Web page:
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England’s Faded Glory

 

Oh! I do like to be beside the seaside
I do like to be beside the sea!
I do like to stroll upon the Prom, Prom, Prom!
Where the brass bands play:
“Tiddely-om-pom-pom!”
So just let me be beside the seaside
I’ll be beside myself with glee.

In England, you are never very far from the sea; so, last week, having flown to the country of my birth to attend a conference, I took advantage of the opportunity to make a couple of trips to the coast. I should say that some of my happiest memories are, as a child, spending Augusts in Wales camping beside the sea. That it usually rained non-stop and that we kids would spend countless damp hours under canvas playing vingt-et-un for matchsticks in no way detracts from the memories. I do remember that the moment the sun came out we would dash down to the sands, get the most dreadful sun burn, and have to spend the next week being coated in chamomile lotion to soothe the pain. I don’t think that anyone had heard of skin cancer back then.

England was, and still is, a very class-ridden society—the sort of society that the Republicans are desperately keen to impose on the USA. These divisions were reflected in the sea-side resorts. The genteel, middle-class towns would have stately hotels, carefully manicured lawns and flowers along the promenade, and usually a theater where the summer stock was George Bernard Shaw and that sort of thing. Eastbourne, on the south coast between Dover and Brighton was (and still is) one such town. Owned and developed in large part by the Dukes of Devonshire, it is a favorite retirement location. Thomas Henry Huxley, Darwin’s bulldog, ended up there.

An old joke plays on Dover’s being the jumping off point for Europe: “Dover for the continent. Eastbourne for the incontinent.” Judging from my visit last week, there is still much truth in the quip. I saw powered walking chairs by the hundred. It was unseasonably hot. Shirts were off. I suspect that chamomile lotion was much in demand over the weekend. I will say that, dreadful as much English food still is, you can get terrific fish and chips in these places. And mushy peas to die for. (Actually, Lizzie tells me she would rather die than eat mushy peas, thank you very much.)

After the conference, I went around the coast to the Isle of Thanet, the easternmost point of Kent. Actually it is not an island anymore. The channel separating it from the mainland has silted up and the land has been drained. With sandy beaches, it has always been a magnet for Londoners seeking a holiday. And it comes across as much more working class than Eastbourne. The hotels are more modest and the amusements more downscale. I would think you would have been more likely to see Charley’s Aunt at the local summer theater than Major Barbara.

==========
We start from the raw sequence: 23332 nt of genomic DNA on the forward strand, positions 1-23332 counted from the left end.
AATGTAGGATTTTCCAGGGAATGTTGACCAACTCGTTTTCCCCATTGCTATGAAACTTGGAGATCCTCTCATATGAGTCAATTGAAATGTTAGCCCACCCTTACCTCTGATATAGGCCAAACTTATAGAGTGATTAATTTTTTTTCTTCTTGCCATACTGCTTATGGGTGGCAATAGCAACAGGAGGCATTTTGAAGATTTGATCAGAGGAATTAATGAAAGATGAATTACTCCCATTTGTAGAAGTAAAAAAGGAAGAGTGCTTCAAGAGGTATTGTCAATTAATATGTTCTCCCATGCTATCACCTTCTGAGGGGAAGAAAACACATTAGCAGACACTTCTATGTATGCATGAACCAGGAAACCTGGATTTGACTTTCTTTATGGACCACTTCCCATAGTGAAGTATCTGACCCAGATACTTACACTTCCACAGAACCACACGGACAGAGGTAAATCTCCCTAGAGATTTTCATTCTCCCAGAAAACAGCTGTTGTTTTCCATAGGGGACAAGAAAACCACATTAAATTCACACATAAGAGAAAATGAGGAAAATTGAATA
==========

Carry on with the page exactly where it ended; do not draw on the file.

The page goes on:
As it happens, the English painter J. M. W. Turner had connections with Margate—his dad was a barber and not one of the nobs. A new art gallery – the Turner Contemporary —has just been opened on the sea front. It has a terrific small exhibition of Turner’s work reflecting the four elements of air, fire, earth, and water. I am always impressed how, 50 years before the Impressionists like Monet, Turner captured light and the way that it transforms the objects on which it falls. I know that Laurie Fendrich is now in full warrior mode dealing with the presidential election, but it would be great (hint, hint) if in one of her columns she could discuss Turner and how he could have come from a country about to plunge into the pre-Raphaelites.

The real giveaway about Margate’s social status is the prominence of fish stalls. I don’t mean regular fish, but mollusks (cockles) and crustaceans (shrimp actually) and sea snails (whelks). A great favorite of the English working class, they are boiled and served cold, preferably covered in salt and vinegar. It sounds revolting but actually, once you get over the looks, they are pretty tasty. In fact, they remind me of calamari with perhaps a little more punch. Undoubtedly revealing my true social status, I love them.

But in a way, going to the English or Welsh seaside is a bit like going down memory lane. The fact is that today the Brits would rather pile into a cut-cost plane and fly down to Spain or Morocco or wherever: places where they can get absolutely pie eyed on cheap booze, really work on their skin cancer options, and as like as not come home with an affliction that requires a discreet visit to the local STD clinic. (Okay, okay, I am generalizing. But I speak with authority.)

For all of the gallant efforts like the Turner gallery, the seaside resorts of today have a look of time past not time present. I wonder if they are not, in a bit of a way, a metaphor for the country itself. I don’t mean that there is nothing new and vibrant in Britain. Of course there is. But again and again I have that rather sad feeling of a country a hundred years past its sell-by date. There was a confidence and meaning and purpose and pride back then that seems to have evaporated—as is evidenced by the continuing turmoil about Britain’s relationship to the EU and the likely escape from the union of the land to the north.

I love England. But I think I was fortunate 50 years ago to come to North America. I do wonder, however, if a hundred years from now—given our total inability to face the future or to deal with the changing world—people will have the same reaction to the USA as I have to England.

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